What is static linking in C?

An example of static linking. We have a library and a main program:

// lib.c
int add(int a, int b) { return a + b; }
#include <stdio.h>
int add(int, int);
int main() {
  printf("2+3=%d\n", add(2,3));
  return 0;

The main program declares the existence of the functions in the library. The library defines those functions. We can compile these separately into their own .o files, then link them together into an executable:

$ clang -c main.c -o main.o
$ clang -c lib.c -o lib.o
$ clang main.o lib.o
$ ./a.out

The linking phase (which here we do with clang) looks at the symbols in the object files. We can show those symbols using nm:

$ nm main.o
                 U _add
0000000000000000 T _main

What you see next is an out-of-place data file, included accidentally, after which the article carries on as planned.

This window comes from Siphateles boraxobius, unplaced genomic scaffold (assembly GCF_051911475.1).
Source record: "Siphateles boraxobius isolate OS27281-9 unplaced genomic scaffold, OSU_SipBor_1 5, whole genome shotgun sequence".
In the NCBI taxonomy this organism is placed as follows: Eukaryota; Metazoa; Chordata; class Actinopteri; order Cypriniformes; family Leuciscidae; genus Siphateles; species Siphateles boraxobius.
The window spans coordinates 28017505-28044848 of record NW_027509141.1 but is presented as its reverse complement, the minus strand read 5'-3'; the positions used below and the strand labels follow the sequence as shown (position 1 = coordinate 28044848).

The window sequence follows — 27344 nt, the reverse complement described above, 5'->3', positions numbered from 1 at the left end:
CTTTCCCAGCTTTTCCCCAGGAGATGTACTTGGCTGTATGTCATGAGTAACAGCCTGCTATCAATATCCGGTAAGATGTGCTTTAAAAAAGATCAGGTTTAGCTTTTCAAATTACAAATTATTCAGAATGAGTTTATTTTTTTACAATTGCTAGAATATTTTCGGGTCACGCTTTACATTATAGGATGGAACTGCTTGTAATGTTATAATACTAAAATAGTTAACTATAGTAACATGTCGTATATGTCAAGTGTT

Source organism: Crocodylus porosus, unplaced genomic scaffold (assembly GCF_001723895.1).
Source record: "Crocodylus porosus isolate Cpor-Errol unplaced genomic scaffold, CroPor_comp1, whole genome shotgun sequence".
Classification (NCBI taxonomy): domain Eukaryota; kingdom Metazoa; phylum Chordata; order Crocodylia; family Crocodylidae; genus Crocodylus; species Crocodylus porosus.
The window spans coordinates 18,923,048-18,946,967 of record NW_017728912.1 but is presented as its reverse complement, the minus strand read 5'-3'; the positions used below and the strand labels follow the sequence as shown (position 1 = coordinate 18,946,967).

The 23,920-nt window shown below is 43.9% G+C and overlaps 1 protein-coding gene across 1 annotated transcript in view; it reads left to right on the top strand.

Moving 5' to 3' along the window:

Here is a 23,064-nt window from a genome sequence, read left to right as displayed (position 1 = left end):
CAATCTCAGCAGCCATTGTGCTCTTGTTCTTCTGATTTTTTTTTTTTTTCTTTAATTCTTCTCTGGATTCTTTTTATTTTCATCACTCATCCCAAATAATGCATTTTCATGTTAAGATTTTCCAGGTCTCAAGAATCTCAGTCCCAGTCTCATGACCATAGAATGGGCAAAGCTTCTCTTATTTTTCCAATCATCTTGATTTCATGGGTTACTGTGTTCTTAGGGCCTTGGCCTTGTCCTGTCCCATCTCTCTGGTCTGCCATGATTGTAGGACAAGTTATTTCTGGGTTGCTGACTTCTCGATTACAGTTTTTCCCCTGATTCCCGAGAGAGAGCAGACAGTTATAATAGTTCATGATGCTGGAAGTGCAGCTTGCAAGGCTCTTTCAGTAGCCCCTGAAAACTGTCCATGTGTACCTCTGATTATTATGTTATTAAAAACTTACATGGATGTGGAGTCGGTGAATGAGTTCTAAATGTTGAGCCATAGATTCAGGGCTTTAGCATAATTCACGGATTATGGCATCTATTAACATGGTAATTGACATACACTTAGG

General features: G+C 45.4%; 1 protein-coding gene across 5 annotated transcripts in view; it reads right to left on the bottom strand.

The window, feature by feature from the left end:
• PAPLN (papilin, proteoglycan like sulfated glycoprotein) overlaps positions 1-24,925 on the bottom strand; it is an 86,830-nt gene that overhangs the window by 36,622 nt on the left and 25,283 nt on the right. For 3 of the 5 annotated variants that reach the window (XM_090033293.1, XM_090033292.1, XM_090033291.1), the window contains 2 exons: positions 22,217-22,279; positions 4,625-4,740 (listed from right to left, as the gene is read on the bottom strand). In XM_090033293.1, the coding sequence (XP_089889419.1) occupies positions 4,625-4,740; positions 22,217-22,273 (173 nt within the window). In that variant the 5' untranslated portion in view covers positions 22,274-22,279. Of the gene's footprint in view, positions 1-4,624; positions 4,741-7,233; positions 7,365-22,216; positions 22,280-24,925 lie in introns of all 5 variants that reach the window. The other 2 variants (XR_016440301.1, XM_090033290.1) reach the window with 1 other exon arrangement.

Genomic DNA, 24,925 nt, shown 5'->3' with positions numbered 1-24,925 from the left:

U _printf
$ nm lib.o
0000000000000000 T _add

The output from nm is unclear. Here’s how to read it:

$ nm main.o
_add is undefined
_main is defined in the text section at 0000000000000000
_printf is undefined
$ nm lib.o
_add is defined in the text section at 0000000000000000

The linker works purely with names such as _add and _printf. The linker is not aware of types. If two object files have different expectations from the symbol, the program will not behave. For example, changing main.c to the following causes no compilation errors, but causes a segmentation fault when running:

#include <stdio.h>
char* add(char*, char*);
int main() {
  printf("%s\n", add("foo","bar"));
  return 0;
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